Stelpstra (NL/ECR), regional minister of the Province of Drenthe, answers
six questions on the New Circular Economy Action Plan (NCEAP), the EU's set of
proposals to decouple economic growth from resource use through the production and
consumption of durable, reusable and reparable products.
Following the publication of the NCEAP by the European Commission on 11
March 2020, Tjisse
Stelpstra is leading the contribution of the European Committee of the Regions
in an opinion to be adopted during the 12-14 October 2020 plenary session. The
circular economy is a key pillar
of the European Green Deal, the EU's growth strategy to reach
climate-neutrality by 2050.
Mr Stelpstra, you are the rapporteur of the European Committee of the Regions on the New Circular Economy Action Plan (NCEAP): can you tell us why this topic is important?
Circularity is not only the main way to save the planet's scarce resources, but also a key means to reduce CO2 emissions and decarbonise our economy. The circular economy is therefore crucial to the fight against global warming. Without a doubt, this is the reason why the circular economy is a major chapter in the European Green Deal presented by Frans Timmermans, the Executive Vice-President of the European Commission. In addition, the circular economy is inside every front door. Its importance lies in the fact that it tackles major problems – from resource use to waste and pollution, at both European and individual levels. Circularity is not just about the economy, industry and the need to produce responsibly. It is about the way we live and consume, from the clothes we buy, to how our houses are built, the amount of waste we produce and the quantity of water we use. These are everyday choices and we must shift our patterns so as to consume more consciously and more sustainably in order to evolve together towards a circular society. The New Circular Economy Action Plan is a key set of tools to help us in this vast and crucial endeavour.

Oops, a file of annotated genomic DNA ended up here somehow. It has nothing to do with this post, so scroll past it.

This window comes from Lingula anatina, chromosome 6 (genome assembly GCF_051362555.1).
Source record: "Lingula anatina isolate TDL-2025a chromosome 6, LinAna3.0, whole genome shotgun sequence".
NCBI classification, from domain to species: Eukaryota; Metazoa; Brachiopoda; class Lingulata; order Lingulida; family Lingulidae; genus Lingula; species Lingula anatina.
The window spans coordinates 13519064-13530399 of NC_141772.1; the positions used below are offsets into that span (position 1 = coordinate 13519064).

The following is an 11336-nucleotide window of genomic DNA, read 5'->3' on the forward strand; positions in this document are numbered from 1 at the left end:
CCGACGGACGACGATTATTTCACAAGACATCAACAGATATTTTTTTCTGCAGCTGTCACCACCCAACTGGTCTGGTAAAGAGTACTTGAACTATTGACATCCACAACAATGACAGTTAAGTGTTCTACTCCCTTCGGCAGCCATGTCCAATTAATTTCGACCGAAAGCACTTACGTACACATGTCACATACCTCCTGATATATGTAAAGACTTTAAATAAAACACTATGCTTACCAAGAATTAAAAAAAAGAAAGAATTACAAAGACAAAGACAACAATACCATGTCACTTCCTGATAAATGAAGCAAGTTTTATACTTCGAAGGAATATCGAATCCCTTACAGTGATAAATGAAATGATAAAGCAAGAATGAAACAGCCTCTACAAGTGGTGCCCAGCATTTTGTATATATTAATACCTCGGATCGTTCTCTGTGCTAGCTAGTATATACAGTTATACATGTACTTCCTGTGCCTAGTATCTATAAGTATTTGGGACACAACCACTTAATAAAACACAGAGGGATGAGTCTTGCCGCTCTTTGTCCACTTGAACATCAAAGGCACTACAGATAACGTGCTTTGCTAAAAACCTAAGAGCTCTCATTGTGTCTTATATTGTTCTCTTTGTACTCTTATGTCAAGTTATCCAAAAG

The NCEAP was published by the European Commission at the beginning of the COVID-19 crisis. Do you think that the circular economy has a particular role to play in the new context of the health and economic crisis?